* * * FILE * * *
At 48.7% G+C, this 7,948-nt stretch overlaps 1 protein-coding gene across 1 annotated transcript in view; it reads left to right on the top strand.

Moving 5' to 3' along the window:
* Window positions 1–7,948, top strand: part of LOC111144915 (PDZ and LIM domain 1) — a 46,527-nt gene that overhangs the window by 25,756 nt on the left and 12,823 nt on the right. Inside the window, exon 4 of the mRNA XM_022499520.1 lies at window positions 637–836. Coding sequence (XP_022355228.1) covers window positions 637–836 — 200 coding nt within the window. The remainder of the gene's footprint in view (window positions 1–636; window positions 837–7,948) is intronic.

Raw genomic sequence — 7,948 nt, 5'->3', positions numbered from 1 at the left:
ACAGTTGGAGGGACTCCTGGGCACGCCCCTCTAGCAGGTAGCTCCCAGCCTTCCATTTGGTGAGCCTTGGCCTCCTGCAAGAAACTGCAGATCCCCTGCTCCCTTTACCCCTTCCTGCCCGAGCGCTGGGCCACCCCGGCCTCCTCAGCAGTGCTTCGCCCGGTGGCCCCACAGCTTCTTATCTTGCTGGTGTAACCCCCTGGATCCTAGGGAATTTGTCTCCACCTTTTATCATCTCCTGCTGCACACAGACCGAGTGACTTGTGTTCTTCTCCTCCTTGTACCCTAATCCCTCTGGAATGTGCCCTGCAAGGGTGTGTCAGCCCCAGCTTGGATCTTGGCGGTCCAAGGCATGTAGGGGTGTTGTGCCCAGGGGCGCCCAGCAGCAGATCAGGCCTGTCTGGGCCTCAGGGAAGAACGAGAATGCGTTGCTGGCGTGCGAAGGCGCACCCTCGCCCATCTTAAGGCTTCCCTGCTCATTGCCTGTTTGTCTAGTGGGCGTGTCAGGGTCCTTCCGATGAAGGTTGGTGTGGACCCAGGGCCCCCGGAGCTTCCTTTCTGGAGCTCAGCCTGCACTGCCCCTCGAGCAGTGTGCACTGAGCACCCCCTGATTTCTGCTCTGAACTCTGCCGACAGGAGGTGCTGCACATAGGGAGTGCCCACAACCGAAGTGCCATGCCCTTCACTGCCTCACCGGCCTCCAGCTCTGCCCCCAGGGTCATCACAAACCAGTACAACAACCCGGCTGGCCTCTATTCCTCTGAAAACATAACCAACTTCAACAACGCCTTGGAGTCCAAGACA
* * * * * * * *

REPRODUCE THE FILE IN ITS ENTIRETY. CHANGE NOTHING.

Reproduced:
At 48.7% G+C, this 7,948-nt stretch overlaps 1 protein-coding gene across 1 annotated transcript in view; it reads left to right on the top strand.

Moving 5' to 3' along the window:
* Window positions 1–7,948, top strand: part of LOC111144915 (PDZ and LIM domain 1) — a 46,527-nt gene that overhangs the window by 25,756 nt on the left and 12,823 nt on the right. Inside the window, exon 4 of the mRNA XM_022499520.1 lies at window positions 637–836. Coding sequence (XP_022355228.1) covers window positions 637–836 — 200 coding nt within the window. The remainder of the gene's footprint in view (window positions 1–636; window positions 837–7,948) is intronic.

Raw genomic sequence — 7,948 nt, 5'->3', positions numbered from 1 at the left:
ACAGTTGGAGGGACTCCTGGGCACGCCCCTCTAGCAGGTAGCTCCCAGCCTTCCATTTGGTGAGCCTTGGCCTCCTGCAAGAAACTGCAGATCCCCTGCTCCCTTTACCCCTTCCTGCCCGAGCGCTGGGCCACCCCGGCCTCCTCAGCAGTGCTTCGCCCGGTGGCCCCACAGCTTCTTATCTTGCTGGTGTAACCCCCTGGATCCTAGGGAATTTGTCTCCACCTTTTATCATCTCCTGCTGCACACAGACCGAGTGACTTGTGTTCTTCTCCTCCTTGTACCCTAATCCCTCTGGAATGTGCCCTGCAAGGGTGTGTCAGCCCCAGCTTGGATCTTGGCGGTCCAAGGCATGTAGGGGTGTTGTGCCCAGGGGCGCCCAGCAGCAGATCAGGCCTGTCTGGGCCTCAGGGAAGAACGAGAATGCGTTGCTGGCGTGCGAAGGCGCACCCTCGCCCATCTTAAGGCTTCCCTGCTCATTGCCTGTTTGTCTAGTGGGCGTGTCAGGGTCCTTCCGATGAAGGTTGGTGTGGACCCAGGGCCCCCGGAGCTTCCTTTCTGGAGCTCAGCCTGCACTGCCCCTCGAGCAGTGTGCACTGAGCACCCCCTGATTTCTGCTCTGAACTCTGCCGACAGGAGGTGCTGCACATAGGGAGTGCCCACAACCGAAGTGCCATGCCCTTCACTGCCTCACCGGCCTCCAGCTCTGCCCCCAGGGTCATCACAAACCAGTACAACAACCCGGCTGGCCTCTATTCCTCTGAAAACATAACCAACTTCAACAACGCCTTGGAGTCCAAGACA